When the temperature dipped near freezing in Columbus, Ohio in mid-October, the children had no heat.
The gas had been shut off in their apartment for non-payment. DaMir Coleman, 8, and his brother, KyMir, 4, warmed themselves in front of the electric oven. The power, too, was set to be disconnected. Soon there might be no oven, no lights and no internet for online schooling.
The boys’ mother, Shanell McGee, already had her cell phone switched off and feared she could soon face eviction from their $840 (Sh90,720)-a-month apartment.
The rundown unit consumes nearly half her wages from her job as a medical assistant at a clinic, where she works full-time but gets no health benefits.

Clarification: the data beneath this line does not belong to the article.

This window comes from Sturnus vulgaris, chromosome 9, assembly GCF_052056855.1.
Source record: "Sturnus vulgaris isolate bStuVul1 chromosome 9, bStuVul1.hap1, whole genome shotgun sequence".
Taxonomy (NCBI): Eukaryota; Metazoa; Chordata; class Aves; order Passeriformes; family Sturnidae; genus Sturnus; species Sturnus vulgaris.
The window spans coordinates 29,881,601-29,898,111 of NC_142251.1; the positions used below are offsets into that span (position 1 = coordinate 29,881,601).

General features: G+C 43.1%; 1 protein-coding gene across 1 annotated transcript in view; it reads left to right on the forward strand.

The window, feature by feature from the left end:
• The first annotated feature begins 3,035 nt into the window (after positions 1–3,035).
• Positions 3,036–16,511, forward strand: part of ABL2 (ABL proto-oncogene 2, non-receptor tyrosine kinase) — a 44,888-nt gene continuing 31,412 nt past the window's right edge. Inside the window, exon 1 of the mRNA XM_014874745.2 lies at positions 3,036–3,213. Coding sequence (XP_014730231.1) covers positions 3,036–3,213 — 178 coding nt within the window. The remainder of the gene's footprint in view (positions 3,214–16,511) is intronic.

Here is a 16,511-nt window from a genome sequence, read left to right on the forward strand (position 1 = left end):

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Just 14 miles northwest of McGee’s neighbourhood, Kiki Kullman is having one of the best years of her life.
The real-estate business she runs with her family just sold the highest-priced house in its history: a 13,000-square-foot estate, listed for $4.5 million (Sh486 million), that came with an elevator and a classic-car showroom.
And in late October, Kullman closed on a home of her own -- a $645,000 (Sh70.6 million) three-story Colonial, painted a stately white with a front door flanked by columns, a pleasant place for her two-year-old twin boys to grow up. Columbus exemplifies the economic split animating America’s coronavirus crisis.
Professionals like Kullman are thriving, thanks in part to pandemic-induced policies by the Federal Reserve that have buoyed the stock market and fueled industries such as real estate with record-low interest rates.
For many lower-wage workers, meanwhile, the crisis has delivered a cruel shove.